# Pencil (mathematics)

In projective geometry, a pencil is a family of geometric objects with a common property, for example the set of lines that pass through a given point in a projective plane.

For instance, in the development of G. B. Halsted, "Straights with the same cross are copunctal." Also "The aggregate of all coplanar, copunctal straights is called a flat-pencil" and "A piece of a flat-pencil bounded by two of the straights as sides, is called an angle."[1]

"The aggregate of all planes on a straight is called an axial-pencil." For example, the meridians of the globe are defined by the pencil of planes on the axis of Earth's revolution.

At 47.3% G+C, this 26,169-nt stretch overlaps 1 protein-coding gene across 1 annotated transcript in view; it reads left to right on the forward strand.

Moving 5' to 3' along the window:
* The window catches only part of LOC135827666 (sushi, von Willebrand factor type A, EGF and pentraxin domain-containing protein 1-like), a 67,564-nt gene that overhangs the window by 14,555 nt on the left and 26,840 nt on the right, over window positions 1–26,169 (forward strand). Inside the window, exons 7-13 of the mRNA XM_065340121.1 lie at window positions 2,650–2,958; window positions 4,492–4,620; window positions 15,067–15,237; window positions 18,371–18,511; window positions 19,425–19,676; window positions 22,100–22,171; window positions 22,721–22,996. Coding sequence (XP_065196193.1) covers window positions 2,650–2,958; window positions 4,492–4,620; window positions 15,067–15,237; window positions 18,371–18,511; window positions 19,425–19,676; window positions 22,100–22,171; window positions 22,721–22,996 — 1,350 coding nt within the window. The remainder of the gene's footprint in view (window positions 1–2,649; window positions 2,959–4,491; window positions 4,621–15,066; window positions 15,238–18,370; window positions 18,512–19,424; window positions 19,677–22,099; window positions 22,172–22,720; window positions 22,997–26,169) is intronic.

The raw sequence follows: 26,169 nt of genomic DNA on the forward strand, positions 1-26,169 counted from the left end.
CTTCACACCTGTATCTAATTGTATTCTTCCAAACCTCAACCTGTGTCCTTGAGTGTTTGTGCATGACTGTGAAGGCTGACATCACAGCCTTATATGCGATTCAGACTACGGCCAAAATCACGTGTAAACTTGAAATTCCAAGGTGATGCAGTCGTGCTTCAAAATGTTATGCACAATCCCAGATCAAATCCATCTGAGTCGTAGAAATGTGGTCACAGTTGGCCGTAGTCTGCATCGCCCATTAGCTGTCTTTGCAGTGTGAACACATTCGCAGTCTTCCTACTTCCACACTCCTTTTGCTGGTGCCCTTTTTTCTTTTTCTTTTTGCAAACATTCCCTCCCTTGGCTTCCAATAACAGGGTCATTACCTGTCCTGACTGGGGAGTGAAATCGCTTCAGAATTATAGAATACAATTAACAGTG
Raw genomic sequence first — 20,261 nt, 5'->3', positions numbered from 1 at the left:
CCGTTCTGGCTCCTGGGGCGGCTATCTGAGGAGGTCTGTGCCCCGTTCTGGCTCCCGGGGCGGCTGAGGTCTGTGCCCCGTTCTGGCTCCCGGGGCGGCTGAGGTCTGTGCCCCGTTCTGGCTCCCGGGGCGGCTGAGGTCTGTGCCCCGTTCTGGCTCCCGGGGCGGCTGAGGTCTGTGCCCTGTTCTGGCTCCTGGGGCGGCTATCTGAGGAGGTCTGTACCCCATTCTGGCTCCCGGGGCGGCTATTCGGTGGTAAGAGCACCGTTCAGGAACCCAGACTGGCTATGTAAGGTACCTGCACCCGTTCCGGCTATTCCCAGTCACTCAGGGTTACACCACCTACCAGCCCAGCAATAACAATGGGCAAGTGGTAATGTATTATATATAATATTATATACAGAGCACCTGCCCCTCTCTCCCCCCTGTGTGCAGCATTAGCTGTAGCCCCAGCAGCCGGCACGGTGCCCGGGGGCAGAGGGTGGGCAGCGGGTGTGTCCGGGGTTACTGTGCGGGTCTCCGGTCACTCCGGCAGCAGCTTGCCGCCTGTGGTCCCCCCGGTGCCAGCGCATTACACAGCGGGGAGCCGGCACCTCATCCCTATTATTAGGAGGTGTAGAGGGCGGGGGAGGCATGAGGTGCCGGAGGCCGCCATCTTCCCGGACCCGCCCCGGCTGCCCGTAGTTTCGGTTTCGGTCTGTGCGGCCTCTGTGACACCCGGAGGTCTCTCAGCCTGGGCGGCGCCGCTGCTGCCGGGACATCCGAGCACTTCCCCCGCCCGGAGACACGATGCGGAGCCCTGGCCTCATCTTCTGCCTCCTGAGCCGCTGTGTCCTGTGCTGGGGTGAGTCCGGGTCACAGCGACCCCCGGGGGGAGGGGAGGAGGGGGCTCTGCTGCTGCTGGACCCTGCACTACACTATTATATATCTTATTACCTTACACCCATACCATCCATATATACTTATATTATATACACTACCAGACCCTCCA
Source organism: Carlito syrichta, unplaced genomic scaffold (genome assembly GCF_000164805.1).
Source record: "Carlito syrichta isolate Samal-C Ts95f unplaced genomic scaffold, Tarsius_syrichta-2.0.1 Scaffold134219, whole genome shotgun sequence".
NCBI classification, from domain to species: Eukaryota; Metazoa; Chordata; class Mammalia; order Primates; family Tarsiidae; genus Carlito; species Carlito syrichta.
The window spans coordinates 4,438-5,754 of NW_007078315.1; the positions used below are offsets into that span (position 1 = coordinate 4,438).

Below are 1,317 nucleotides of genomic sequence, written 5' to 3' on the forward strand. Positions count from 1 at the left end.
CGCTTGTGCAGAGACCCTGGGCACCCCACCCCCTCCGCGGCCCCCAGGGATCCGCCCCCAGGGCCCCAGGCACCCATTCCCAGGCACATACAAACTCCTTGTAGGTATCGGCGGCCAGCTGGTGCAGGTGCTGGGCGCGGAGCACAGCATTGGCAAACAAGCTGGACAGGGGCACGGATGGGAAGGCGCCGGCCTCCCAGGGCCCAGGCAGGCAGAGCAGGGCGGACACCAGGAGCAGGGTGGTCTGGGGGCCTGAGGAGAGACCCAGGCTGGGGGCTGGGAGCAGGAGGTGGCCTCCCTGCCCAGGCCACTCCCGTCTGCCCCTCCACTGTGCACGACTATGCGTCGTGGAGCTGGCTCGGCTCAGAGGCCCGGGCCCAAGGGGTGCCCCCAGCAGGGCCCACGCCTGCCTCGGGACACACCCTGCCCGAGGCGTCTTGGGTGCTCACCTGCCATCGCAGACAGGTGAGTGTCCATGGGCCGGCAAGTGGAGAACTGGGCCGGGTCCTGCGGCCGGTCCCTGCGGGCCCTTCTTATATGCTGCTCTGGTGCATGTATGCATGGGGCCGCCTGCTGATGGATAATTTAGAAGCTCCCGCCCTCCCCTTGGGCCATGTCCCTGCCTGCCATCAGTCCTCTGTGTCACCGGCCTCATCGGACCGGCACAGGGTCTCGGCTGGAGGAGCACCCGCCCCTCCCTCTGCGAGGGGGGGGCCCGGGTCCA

In affine geometry with the reflexive variant of parallelism, a set of parallel lines forms an equivalence class called a pencil of parallel lines.[2]

More generally, a pencil is the special case of a linear system of divisors in which the parameter space is a projective line. Typical pencils of curves in the projective plane, for example, are written as

${\displaystyle \lambda C+\mu C'=0\,}$

where C = 0, C′ = 0 are plane curves.

A pencil of planes, the family of planes through a given straight line, is sometimes referred to as a fan or a sheaf.